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  28. One of the problems that I had when I started budgeting was trying to anticipate every little thing at the beginning of the month (like Valentine's day). I ended up setting aside $100 in a miscellaneous category. At the end of the month, if I haven't used it, it goes to savings or paying off debt - I can't use it for food or rent, only truly unanticipated expenses.
    The real goal is to be one month ahead, so the money you make this month goes to next month's budget... I am still getting there. Good Luck - it is hard, but so worth it.

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  29. We've only just begun to get on budget after about 6 months of seriously monitoring our spending. We cancelled the cable, got rid of our car payment, and we intentionally use the central air/heat less, and make coffee at home. We feel super responsible in some of these moments (when we're watching a movie from the library or drinking home-brewed coffee in a mug on the couch), but I have to say the number one factor of helping us get on budget was MORE INCOME. It's counterintuitive but it's true.

    Life is expensive and while I don't think we should be able to spend with reckless abandon, I think it's too bad that educated, hard working people have ended up in situations where they're/we're riddled with debt and are under-employed.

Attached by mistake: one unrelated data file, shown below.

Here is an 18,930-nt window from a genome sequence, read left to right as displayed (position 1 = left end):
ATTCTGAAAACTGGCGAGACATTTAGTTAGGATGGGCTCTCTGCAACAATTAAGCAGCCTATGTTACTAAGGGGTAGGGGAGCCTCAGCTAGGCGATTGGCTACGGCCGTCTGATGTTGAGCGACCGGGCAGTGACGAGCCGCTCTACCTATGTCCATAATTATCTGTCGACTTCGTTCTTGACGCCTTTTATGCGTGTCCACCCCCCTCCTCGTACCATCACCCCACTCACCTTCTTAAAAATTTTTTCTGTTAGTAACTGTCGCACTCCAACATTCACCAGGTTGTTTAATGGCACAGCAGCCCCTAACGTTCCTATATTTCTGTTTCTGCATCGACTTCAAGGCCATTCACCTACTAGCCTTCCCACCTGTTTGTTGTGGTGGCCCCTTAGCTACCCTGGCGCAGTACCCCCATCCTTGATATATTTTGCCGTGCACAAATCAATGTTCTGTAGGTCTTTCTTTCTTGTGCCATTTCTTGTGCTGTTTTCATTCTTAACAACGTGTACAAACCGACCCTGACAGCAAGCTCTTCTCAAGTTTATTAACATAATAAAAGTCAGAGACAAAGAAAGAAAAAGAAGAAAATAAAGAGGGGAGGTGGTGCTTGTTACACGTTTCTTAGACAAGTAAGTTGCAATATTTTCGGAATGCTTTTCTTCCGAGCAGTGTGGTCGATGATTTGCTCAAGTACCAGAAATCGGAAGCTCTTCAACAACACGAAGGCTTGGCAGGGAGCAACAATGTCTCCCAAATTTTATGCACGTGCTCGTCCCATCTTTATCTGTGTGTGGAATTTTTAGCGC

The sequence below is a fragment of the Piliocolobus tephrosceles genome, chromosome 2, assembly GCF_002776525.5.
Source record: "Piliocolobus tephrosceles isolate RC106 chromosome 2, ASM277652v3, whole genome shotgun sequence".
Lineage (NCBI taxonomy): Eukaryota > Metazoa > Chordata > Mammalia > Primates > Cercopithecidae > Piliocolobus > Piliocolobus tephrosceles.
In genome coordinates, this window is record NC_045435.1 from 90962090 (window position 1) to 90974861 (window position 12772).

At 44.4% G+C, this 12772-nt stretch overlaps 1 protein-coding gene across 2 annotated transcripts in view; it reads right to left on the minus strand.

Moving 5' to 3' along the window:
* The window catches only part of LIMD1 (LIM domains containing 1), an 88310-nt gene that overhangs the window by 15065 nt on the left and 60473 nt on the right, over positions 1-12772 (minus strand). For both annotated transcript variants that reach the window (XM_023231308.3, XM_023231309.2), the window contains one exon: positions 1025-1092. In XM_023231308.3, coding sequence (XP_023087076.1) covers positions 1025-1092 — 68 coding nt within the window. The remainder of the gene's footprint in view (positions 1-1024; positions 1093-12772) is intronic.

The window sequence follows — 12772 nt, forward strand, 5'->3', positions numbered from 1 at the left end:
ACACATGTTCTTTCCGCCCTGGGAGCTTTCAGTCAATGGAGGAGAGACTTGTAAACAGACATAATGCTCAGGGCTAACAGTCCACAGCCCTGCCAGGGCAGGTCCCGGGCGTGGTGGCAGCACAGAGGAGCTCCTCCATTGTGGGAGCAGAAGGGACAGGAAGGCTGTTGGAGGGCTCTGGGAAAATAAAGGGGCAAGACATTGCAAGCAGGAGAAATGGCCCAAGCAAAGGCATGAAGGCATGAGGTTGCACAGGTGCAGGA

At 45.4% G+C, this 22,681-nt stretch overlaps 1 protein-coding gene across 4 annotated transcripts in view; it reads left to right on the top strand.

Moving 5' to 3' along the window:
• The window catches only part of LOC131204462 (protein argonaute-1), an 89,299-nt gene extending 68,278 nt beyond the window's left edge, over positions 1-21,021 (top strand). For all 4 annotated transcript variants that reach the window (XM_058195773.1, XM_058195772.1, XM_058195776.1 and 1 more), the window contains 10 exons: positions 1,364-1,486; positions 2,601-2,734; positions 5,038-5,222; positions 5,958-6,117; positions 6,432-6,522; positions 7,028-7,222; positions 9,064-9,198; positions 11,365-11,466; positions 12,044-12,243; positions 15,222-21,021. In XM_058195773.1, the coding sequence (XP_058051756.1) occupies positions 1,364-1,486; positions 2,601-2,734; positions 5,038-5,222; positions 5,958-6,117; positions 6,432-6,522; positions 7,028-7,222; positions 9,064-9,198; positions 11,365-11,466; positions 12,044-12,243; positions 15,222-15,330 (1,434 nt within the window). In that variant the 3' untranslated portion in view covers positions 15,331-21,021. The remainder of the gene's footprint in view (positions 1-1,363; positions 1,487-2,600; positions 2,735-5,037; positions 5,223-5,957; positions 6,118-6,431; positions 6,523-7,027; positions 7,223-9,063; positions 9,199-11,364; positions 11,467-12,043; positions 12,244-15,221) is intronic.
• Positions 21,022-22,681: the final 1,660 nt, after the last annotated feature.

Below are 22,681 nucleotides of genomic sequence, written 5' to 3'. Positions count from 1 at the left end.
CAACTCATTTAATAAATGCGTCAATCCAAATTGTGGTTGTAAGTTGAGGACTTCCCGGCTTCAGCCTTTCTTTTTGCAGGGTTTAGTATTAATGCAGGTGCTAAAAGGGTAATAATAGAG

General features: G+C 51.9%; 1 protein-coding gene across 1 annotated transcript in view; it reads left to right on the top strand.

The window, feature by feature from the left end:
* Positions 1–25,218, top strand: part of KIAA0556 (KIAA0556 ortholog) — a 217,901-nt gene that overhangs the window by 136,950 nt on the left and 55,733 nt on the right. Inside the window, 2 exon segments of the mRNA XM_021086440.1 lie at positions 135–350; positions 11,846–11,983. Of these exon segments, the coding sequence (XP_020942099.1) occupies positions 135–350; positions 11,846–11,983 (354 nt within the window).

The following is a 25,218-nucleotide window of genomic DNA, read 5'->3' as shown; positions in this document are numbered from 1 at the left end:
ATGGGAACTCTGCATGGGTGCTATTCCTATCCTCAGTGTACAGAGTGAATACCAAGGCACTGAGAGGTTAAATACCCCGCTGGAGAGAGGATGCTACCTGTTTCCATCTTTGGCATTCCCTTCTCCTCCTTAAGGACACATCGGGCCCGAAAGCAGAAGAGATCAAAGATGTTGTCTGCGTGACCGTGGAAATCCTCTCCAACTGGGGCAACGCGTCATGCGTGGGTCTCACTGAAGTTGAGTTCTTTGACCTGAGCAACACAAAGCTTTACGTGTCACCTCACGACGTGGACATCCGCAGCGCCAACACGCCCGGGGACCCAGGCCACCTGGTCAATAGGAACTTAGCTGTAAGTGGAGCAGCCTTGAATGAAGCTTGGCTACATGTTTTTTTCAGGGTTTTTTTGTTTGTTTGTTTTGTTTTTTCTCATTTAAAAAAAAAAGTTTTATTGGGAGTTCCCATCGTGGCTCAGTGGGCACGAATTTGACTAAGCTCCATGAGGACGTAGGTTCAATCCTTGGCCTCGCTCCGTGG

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  30. The beginning is the toughest - don't go overboard in making changes. Think of it as steady payments to your debt and not adding debt. So having a percentage of pay go directly to debt is easier than using his commission pay in big chunks and it will feel less invasive. You'll have to adjust your budget going forward until you find something that works. If you slowly get used to less coming in (b/c part is going to debt) you'll be amazed at how you can tweak that even more down the road.
    It's like training for a marathon - I'd barely be able to do 5k today, but if I go little by little I might be able to achieve it down the road.